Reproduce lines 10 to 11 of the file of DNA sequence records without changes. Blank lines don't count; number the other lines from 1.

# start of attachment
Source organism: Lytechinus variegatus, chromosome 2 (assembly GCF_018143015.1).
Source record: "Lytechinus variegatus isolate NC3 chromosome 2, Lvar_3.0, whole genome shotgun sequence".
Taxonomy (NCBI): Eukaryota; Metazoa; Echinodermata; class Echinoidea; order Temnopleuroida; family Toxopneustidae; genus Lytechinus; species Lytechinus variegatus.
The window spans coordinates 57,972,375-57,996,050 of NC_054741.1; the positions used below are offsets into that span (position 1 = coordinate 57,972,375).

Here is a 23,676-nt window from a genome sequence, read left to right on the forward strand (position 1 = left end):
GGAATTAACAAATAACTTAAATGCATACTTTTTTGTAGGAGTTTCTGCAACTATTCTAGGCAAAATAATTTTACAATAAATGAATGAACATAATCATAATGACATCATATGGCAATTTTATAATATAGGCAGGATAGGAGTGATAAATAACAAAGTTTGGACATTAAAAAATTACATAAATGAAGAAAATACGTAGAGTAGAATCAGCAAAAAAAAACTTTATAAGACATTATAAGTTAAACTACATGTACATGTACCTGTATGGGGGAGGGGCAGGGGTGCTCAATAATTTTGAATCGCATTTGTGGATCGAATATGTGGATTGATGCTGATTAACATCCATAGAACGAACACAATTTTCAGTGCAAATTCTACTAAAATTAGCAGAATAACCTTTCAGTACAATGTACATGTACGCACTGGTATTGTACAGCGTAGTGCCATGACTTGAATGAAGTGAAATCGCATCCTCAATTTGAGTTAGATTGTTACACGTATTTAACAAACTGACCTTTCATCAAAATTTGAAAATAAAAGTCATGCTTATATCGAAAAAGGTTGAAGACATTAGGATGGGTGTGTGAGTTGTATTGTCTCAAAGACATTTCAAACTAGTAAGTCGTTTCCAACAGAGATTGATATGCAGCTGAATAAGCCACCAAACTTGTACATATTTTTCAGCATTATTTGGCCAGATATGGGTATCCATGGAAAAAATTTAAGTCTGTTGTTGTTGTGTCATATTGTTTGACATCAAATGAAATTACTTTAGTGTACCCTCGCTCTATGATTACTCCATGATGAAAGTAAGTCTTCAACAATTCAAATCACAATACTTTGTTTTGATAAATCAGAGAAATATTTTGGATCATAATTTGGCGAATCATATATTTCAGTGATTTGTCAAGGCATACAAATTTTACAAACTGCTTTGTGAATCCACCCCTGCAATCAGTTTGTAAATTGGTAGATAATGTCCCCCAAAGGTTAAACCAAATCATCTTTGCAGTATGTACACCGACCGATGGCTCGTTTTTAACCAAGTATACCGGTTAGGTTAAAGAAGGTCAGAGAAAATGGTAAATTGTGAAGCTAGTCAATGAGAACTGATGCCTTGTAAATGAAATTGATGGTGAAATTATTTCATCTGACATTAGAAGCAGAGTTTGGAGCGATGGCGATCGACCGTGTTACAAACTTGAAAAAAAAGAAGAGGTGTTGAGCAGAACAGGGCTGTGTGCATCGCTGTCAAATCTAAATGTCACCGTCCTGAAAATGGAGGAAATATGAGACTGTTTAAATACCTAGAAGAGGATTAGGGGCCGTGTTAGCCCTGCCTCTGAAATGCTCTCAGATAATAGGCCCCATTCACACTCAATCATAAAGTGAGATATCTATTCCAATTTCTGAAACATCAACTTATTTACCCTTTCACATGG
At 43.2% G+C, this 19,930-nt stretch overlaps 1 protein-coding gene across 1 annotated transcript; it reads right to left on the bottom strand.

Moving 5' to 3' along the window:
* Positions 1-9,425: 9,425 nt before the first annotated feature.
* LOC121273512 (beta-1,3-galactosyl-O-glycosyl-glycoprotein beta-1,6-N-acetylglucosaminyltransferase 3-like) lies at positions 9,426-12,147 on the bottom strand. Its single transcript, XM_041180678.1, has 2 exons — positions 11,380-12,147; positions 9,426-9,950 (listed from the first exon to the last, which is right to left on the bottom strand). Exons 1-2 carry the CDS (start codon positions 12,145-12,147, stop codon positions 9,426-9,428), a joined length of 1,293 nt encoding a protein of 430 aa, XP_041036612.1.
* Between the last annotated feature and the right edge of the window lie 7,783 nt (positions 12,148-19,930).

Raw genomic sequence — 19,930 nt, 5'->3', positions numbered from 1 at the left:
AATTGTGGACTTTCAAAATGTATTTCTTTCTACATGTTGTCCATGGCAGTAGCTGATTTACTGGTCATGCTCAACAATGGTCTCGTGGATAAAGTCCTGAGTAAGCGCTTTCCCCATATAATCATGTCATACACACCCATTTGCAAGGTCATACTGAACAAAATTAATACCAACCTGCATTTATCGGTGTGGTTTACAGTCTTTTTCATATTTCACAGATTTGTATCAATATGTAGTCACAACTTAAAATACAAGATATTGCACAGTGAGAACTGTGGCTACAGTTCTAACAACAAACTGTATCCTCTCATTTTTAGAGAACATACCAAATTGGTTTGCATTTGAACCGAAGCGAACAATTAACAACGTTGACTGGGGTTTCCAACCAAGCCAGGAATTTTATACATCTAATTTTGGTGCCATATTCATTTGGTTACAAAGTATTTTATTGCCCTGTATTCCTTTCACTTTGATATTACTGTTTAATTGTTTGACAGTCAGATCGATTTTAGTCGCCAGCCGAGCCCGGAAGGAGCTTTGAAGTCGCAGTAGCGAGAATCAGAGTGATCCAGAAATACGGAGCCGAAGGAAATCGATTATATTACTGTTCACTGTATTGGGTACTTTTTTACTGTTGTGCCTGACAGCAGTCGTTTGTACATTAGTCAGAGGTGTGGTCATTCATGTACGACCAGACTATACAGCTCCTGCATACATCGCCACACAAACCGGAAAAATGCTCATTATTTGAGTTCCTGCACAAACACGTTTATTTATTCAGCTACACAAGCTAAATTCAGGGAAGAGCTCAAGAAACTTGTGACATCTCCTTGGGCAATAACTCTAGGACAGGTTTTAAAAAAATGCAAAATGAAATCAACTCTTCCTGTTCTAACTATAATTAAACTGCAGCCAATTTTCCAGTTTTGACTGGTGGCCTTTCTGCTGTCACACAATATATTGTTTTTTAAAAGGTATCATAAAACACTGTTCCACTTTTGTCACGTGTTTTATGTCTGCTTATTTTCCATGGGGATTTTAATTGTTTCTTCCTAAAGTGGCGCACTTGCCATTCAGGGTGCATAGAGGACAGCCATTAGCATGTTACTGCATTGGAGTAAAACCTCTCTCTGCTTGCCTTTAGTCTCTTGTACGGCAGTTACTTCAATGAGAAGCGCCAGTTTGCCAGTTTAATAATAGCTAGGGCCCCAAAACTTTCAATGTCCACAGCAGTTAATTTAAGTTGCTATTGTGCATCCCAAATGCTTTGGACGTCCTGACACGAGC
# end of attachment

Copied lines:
* LOC121273512 (beta-1,3-galactosyl-O-glycosyl-glycoprotein beta-1,6-N-acetylglucosaminyltransferase 3-like) lies at positions 9,426-12,147 on the bottom strand. Its single transcript, XM_041180678.1, has 2 exons — positions 11,380-12,147; positions 9,426-9,950 (listed from the first exon to the last, which is right to left on the bottom strand). Exons 1-2 carry the CDS (start codon positions 12,145-12,147, stop codon positions 9,426-9,428), a joined length of 1,293 nt encoding a protein of 430 aa, XP_041036612.1.
* Between the last annotated feature and the right edge of the window lie 7,783 nt (positions 12,148-19,930).